Reflections from an Antarctic Expedition Specialist
Though we haven’t yet begun manned missions to Mars, it is now easier than ever to visit another world . . . The Great White Continent of Antarctica.
Traveling by way of small ship cruises to the bottom of the Earth, you will discover a mesmerizing landscape of epic proportions. Gigantic icebergs of a million shades of blue and green, thousands of penguins waiting to greet you as you step ashore, and curious seals and whales frolicking in the pristine glass-like waters.
Antarctica is a destination that will take your breath away, captivate, and forever change you. But the thing that makes an adventure to Antarctica go from ‘great’ to ‘phenomenal’ is the expert guides and naturalists who accompany you. The crew of the MS Expedition is a star example of top experts with the experience, passion, and expertise to ensure your Antarctic adventure is the trip of a lifetime.
The expedition team of the MS Expedition is comprised of earth scientists, wildlife experts, and research pioneers – all known leaders in their fields. With their breadth of knowledge and expertise, Expedition Leader Susan Adie describes the team as being “all of one mind when it comes to wildness and the earth.” One thing that truly sets them apart, she explains, is that they truly operate as a family rather than a team of individuals, and guests of the MS Expedition get to become a part of that.
Leading expeditions to Antarctica since 1989, Susan holds a degree in Environmental Science & Education from Cornell, has worked for the U.S. Fish & Wildlife Service and the Department of Parks & Recreation, and has led over 200 trips to remote destinations around the world. She’s a recognized leader, honored by the National Geographic Society and the National Audubon Society (among others) for excellence in her field. When Susan Adie is on board, you know you’re in good hands.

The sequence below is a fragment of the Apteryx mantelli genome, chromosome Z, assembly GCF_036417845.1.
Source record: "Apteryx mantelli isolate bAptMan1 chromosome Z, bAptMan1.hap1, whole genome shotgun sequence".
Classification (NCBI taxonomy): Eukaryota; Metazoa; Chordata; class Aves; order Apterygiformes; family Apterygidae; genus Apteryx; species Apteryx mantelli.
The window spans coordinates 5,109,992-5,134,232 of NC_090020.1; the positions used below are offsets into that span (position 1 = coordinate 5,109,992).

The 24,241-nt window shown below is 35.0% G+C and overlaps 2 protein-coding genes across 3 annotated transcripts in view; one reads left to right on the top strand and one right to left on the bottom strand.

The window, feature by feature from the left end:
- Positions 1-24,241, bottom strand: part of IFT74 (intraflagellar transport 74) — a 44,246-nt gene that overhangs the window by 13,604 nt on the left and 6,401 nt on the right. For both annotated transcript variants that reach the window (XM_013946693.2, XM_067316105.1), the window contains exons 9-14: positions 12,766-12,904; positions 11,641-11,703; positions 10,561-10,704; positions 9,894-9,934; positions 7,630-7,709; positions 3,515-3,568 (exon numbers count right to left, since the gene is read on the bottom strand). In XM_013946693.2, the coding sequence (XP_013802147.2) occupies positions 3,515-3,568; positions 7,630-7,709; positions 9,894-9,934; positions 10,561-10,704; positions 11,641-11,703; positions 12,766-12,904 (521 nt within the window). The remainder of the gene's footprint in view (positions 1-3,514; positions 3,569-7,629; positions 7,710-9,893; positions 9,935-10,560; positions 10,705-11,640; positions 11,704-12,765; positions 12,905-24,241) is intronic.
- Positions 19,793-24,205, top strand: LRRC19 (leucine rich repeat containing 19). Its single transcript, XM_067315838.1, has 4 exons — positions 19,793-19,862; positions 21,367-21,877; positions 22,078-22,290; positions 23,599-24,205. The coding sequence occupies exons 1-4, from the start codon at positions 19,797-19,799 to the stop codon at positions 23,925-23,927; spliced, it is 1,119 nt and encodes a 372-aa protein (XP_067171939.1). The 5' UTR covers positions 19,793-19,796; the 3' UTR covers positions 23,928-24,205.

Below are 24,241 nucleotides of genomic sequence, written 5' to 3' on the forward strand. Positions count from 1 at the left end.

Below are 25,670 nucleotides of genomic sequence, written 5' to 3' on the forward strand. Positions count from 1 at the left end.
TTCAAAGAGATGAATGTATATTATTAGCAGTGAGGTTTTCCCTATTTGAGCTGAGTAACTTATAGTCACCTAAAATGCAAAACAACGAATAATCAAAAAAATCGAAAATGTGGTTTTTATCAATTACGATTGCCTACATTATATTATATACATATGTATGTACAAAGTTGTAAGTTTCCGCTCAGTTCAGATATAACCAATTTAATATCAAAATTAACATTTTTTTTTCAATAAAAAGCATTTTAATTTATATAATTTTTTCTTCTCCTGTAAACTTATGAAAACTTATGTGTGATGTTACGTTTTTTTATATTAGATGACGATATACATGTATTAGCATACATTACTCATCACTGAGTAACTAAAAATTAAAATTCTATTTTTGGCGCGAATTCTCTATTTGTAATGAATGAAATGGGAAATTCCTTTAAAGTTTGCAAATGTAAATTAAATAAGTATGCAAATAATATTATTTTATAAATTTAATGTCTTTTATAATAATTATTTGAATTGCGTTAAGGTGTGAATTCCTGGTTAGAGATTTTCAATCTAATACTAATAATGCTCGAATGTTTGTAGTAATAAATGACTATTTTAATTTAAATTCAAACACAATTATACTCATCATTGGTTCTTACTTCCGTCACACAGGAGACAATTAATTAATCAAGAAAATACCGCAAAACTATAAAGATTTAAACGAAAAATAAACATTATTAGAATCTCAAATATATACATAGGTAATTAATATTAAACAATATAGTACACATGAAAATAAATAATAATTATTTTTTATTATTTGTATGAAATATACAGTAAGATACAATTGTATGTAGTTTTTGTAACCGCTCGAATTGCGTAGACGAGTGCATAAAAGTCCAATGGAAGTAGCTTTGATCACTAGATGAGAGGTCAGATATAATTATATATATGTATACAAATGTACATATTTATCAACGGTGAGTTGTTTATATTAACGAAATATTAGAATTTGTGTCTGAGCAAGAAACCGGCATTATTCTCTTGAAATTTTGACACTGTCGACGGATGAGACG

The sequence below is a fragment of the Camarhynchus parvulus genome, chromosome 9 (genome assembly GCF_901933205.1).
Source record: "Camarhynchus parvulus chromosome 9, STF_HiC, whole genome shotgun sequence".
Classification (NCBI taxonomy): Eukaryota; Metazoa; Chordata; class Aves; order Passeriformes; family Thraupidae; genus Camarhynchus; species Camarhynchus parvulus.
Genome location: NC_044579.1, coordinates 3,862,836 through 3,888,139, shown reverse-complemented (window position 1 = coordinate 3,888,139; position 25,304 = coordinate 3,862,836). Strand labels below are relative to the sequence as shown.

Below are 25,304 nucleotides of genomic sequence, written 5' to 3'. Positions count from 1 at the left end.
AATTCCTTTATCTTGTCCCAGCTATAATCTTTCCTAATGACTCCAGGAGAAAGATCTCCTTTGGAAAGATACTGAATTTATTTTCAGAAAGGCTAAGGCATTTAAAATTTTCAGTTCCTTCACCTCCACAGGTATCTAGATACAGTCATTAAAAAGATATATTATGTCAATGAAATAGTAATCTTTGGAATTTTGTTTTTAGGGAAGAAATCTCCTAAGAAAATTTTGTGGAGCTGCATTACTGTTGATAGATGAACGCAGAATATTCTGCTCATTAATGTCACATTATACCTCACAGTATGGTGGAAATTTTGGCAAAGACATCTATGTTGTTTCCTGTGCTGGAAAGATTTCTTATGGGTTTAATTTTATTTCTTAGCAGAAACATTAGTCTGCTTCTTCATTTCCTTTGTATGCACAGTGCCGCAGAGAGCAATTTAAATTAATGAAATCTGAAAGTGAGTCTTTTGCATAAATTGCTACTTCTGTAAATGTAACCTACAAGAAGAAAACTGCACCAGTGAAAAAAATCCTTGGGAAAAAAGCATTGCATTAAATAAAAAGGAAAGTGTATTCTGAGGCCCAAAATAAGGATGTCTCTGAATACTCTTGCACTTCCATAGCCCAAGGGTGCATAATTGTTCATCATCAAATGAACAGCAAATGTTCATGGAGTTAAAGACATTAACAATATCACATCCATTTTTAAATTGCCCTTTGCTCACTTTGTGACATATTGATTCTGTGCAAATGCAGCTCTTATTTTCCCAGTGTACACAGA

Despite traveling to Antarctica every year since 1995, spending between 1 to 4 months on the White Continent each time, Susan’s enthusiasm for and fascination with this otherworldly destination remains unflagging. She shares that the thing that keeps her coming back to Antarctica is . . . Antarctica! The scenery, the ice, and of course, the amazing wildlife. As an Expedition Leader, she has seen plenty of Antarctic wildlife, but the animals’ curiosity in people continues to afford fascinating and magical encounters, which create “moments that stay with you forever!” Chatting with Susan recently she described a couple of her most memorable meetings.
A humpback whale mother and calf were resting in a quiet protected bay; Mum seemed sleepy, unlike the calf, but the mother did not want her baby to leave her side. The calf was curious of us in our Zodiac and kept trying to leave to investigate. We were drifting in our boat and getting closer and closer. . . As we approached the mother kept raising her pectoral flipper and touching the calf, who would then return to her side. Eventually Mum gave up and sank beneath the surface with the calf. We thought they had gone but moments later the mother surfaced again, but this time only 20 feet away! Then suddenly the calf surfaced within 4 - 5 feet of us, almost within arms-reach. The mother kept a watchful eye but was ok that her calf was so close. We all sat mesmerized by this incredibly close encounter with nature. I still get goose bumps thinking about it! After a time the calf swam back to her mother and they continued on their way.
In another encounter, this time with a leopard seal, the curious creature raised its head (a formidable cranium longer than the distance from your elbow to your fingertips) onto the pontoon of the Zodiac. “He just watched the group for a minute or so, and then slipped beneath the waves again.” It was one of those fleeting instances of beautiful curiosity and mutual fascination that life occasionally presents.
These unforgettable moments are wonderful and surprisingly common in Antarctica where the wildlife is not afraid of humans. Susan describes how travelers change from the first day aboard the Expedition to the last day when they disembark:
Antarctica opens peoples’ minds and hearts to something they never dreamed was really there. We can see pictures, films, etc., but when you feel it, smell it, taste it, it seeps inside your being and becomes a part of you. They become bigger people. Their hearts and minds have expanded. They now know what true wildness is.
The pictures and stories of Antarctica are breathtaking and beautiful but, as Susan says, they will never do it justice. When asked who should go there, she says that anyone who has “an open heart and mind, and the chance to really feel it and take it all in” should visit Antarctica. “Maybe that is everyone,” she says. The only way to begin to know this amazing place is to go, because “it is bigger than any of us will ever truly understand.”
Susan Adie is an Expedition Leader aboard the MS Expedition. She’s led over 200 expeditions to exotic locations around the world, such as Antarctica.